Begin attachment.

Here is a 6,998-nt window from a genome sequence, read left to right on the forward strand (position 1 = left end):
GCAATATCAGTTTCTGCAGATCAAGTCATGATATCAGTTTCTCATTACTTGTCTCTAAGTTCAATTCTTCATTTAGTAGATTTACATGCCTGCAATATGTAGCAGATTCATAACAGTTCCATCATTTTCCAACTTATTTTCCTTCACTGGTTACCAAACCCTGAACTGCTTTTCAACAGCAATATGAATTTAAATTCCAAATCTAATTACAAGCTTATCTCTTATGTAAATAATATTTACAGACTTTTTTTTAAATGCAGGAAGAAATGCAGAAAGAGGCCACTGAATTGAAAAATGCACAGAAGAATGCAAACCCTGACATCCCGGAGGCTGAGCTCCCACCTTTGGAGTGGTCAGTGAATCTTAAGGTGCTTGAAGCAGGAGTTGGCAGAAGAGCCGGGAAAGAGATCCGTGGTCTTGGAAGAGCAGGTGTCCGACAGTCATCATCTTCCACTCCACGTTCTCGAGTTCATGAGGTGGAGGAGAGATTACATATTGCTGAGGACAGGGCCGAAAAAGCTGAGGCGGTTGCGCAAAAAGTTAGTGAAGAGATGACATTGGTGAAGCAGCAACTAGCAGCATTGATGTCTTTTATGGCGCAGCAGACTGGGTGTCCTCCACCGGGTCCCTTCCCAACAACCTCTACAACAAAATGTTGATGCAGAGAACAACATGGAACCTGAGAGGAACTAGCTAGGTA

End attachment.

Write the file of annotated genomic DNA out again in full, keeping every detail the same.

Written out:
Here is a 6,998-nt window from a genome sequence, read left to right on the forward strand (position 1 = left end):
GCAATATCAGTTTCTGCAGATCAAGTCATGATATCAGTTTCTCATTACTTGTCTCTAAGTTCAATTCTTCATTTAGTAGATTTACATGCCTGCAATATGTAGCAGATTCATAACAGTTCCATCATTTTCCAACTTATTTTCCTTCACTGGTTACCAAACCCTGAACTGCTTTTCAACAGCAATATGAATTTAAATTCCAAATCTAATTACAAGCTTATCTCTTATGTAAATAATATTTACAGACTTTTTTTTAAATGCAGGAAGAAATGCAGAAAGAGGCCACTGAATTGAAAAATGCACAGAAGAATGCAAACCCTGACATCCCGGAGGCTGAGCTCCCACCTTTGGAGTGGTCAGTGAATCTTAAGGTGCTTGAAGCAGGAGTTGGCAGAAGAGCCGGGAAAGAGATCCGTGGTCTTGGAAGAGCAGGTGTCCGACAGTCATCATCTTCCACTCCACGTTCTCGAGTTCATGAGGTGGAGGAGAGATTACATATTGCTGAGGACAGGGCCGAAAAAGCTGAGGCGGTTGCGCAAAAAGTTAGTGAAGAGATGACATTGGTGAAGCAGCAACTAGCAGCATTGATGTCTTTTATGGCGCAGCAGACTGGGTGTCCTCCACCGGGTCCCTTCCCAACAACCTCTACAACAAAATGTTGATGCAGAGAACAACATGGAACCTGAGAGGAACTAGCTAGGTA